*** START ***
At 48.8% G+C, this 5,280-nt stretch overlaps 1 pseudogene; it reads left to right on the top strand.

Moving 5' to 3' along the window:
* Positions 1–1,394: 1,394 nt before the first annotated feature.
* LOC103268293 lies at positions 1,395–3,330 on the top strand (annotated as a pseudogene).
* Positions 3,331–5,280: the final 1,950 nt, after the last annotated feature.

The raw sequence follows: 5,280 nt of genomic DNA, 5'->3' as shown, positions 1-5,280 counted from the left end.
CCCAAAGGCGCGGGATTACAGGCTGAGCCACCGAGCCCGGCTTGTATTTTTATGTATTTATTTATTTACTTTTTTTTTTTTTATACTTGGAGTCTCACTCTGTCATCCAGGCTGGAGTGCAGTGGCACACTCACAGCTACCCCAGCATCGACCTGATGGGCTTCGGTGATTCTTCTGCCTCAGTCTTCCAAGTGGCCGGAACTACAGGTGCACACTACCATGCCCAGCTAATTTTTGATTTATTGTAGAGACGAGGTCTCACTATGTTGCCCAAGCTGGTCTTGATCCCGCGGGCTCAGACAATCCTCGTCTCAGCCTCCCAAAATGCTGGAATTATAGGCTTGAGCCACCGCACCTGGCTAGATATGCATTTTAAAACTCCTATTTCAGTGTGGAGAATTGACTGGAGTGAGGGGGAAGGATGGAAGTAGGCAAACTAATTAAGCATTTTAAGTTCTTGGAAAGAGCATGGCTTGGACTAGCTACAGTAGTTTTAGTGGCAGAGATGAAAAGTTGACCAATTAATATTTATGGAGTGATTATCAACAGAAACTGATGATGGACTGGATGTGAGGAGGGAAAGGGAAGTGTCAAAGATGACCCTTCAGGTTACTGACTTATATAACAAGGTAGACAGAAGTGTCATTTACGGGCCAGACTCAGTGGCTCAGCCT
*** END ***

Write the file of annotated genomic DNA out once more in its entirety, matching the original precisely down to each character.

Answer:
At 48.8% G+C, this 5,280-nt stretch overlaps 1 pseudogene; it reads left to right on the top strand.

Moving 5' to 3' along the window:
* Positions 1–1,394: 1,394 nt before the first annotated feature.
* LOC103268293 lies at positions 1,395–3,330 on the top strand (annotated as a pseudogene).
* Positions 3,331–5,280: the final 1,950 nt, after the last annotated feature.

The raw sequence follows: 5,280 nt of genomic DNA, 5'->3' as shown, positions 1-5,280 counted from the left end.
CCCAAAGGCGCGGGATTACAGGCTGAGCCACCGAGCCCGGCTTGTATTTTTATGTATTTATTTATTTACTTTTTTTTTTTTTATACTTGGAGTCTCACTCTGTCATCCAGGCTGGAGTGCAGTGGCACACTCACAGCTACCCCAGCATCGACCTGATGGGCTTCGGTGATTCTTCTGCCTCAGTCTTCCAAGTGGCCGGAACTACAGGTGCACACTACCATGCCCAGCTAATTTTTGATTTATTGTAGAGACGAGGTCTCACTATGTTGCCCAAGCTGGTCTTGATCCCGCGGGCTCAGACAATCCTCGTCTCAGCCTCCCAAAATGCTGGAATTATAGGCTTGAGCCACCGCACCTGGCTAGATATGCATTTTAAAACTCCTATTTCAGTGTGGAGAATTGACTGGAGTGAGGGGGAAGGATGGAAGTAGGCAAACTAATTAAGCATTTTAAGTTCTTGGAAAGAGCATGGCTTGGACTAGCTACAGTAGTTTTAGTGGCAGAGATGAAAAGTTGACCAATTAATATTTATGGAGTGATTATCAACAGAAACTGATGATGGACTGGATGTGAGGAGGGAAAGGGAAGTGTCAAAGATGACCCTTCAGGTTACTGACTTATATAACAAGGTAGACAGAAGTGTCATTTACGGGCCAGACTCAGTGGCTCAGCCT